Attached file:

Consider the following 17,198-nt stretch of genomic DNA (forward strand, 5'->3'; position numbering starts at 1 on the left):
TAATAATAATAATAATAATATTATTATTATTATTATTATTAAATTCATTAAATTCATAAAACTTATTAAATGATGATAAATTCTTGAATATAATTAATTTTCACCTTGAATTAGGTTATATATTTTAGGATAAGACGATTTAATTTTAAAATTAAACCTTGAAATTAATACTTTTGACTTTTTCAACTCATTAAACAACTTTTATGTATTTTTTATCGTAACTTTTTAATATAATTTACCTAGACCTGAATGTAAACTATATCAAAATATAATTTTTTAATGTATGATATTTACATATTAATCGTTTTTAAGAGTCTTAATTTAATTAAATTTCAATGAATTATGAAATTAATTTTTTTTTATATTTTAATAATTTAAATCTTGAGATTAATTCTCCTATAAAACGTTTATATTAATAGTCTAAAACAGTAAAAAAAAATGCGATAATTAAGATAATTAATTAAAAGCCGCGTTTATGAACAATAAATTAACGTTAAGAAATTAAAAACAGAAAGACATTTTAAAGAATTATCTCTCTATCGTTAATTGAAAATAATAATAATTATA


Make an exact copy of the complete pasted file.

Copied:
Consider the following 17,198-nt stretch of genomic DNA (forward strand, 5'->3'; position numbering starts at 1 on the left):
TAATAATAATAATAATAATATTATTATTATTATTATTATTAAATTCATTAAATTCATAAAACTTATTAAATGATGATAAATTCTTGAATATAATTAATTTTCACCTTGAATTAGGTTATATATTTTAGGATAAGACGATTTAATTTTAAAATTAAACCTTGAAATTAATACTTTTGACTTTTTCAACTCATTAAACAACTTTTATGTATTTTTTATCGTAACTTTTTAATATAATTTACCTAGACCTGAATGTAAACTATATCAAAATATAATTTTTTAATGTATGATATTTACATATTAATCGTTTTTAAGAGTCTTAATTTAATTAAATTTCAATGAATTATGAAATTAATTTTTTTTTATATTTTAATAATTTAAATCTTGAGATTAATTCTCCTATAAAACGTTTATATTAATAGTCTAAAACAGTAAAAAAAAATGCGATAATTAAGATAATTAATTAAAAGCCGCGTTTATGAACAATAAATTAACGTTAAGAAATTAAAAACAGAAAGACATTTTAAAGAATTATCTCTCTATCGTTAATTGAAAATAATAATAATTATA